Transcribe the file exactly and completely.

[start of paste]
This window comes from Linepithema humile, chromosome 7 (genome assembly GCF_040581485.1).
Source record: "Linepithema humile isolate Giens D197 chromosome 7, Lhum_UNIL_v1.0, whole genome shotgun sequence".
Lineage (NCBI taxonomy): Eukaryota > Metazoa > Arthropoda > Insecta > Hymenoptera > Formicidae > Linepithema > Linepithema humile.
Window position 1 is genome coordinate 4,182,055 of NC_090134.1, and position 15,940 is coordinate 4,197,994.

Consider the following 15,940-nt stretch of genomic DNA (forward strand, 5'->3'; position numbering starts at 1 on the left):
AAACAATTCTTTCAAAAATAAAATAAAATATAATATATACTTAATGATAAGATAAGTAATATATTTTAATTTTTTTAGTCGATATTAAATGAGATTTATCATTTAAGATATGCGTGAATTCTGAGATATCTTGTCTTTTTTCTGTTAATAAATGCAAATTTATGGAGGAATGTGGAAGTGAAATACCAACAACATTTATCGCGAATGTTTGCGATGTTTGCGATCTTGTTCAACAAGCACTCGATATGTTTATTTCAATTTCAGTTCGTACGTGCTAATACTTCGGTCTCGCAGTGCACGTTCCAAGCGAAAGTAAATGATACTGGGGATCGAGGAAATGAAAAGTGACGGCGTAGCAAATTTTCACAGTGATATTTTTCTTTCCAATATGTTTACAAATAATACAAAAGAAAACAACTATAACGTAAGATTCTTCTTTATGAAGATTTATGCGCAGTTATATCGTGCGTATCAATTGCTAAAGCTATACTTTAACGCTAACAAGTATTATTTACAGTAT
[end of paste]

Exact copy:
This window comes from Linepithema humile, chromosome 7 (genome assembly GCF_040581485.1).
Source record: "Linepithema humile isolate Giens D197 chromosome 7, Lhum_UNIL_v1.0, whole genome shotgun sequence".
Lineage (NCBI taxonomy): Eukaryota > Metazoa > Arthropoda > Insecta > Hymenoptera > Formicidae > Linepithema > Linepithema humile.
Window position 1 is genome coordinate 4,182,055 of NC_090134.1, and position 15,940 is coordinate 4,197,994.

Consider the following 15,940-nt stretch of genomic DNA (forward strand, 5'->3'; position numbering starts at 1 on the left):
AAACAATTCTTTCAAAAATAAAATAAAATATAATATATACTTAATGATAAGATAAGTAATATATTTTAATTTTTTTAGTCGATATTAAATGAGATTTATCATTTAAGATATGCGTGAATTCTGAGATATCTTGTCTTTTTTCTGTTAATAAATGCAAATTTATGGAGGAATGTGGAAGTGAAATACCAACAACATTTATCGCGAATGTTTGCGATGTTTGCGATCTTGTTCAACAAGCACTCGATATGTTTATTTCAATTTCAGTTCGTACGTGCTAATACTTCGGTCTCGCAGTGCACGTTCCAAGCGAAAGTAAATGATACTGGGGATCGAGGAAATGAAAAGTGACGGCGTAGCAAATTTTCACAGTGATATTTTTCTTTCCAATATGTTTACAAATAATACAAAAGAAAACAACTATAACGTAAGATTCTTCTTTATGAAGATTTATGCGCAGTTATATCGTGCGTATCAATTGCTAAAGCTATACTTTAACGCTAACAAGTATTATTTACAGTAT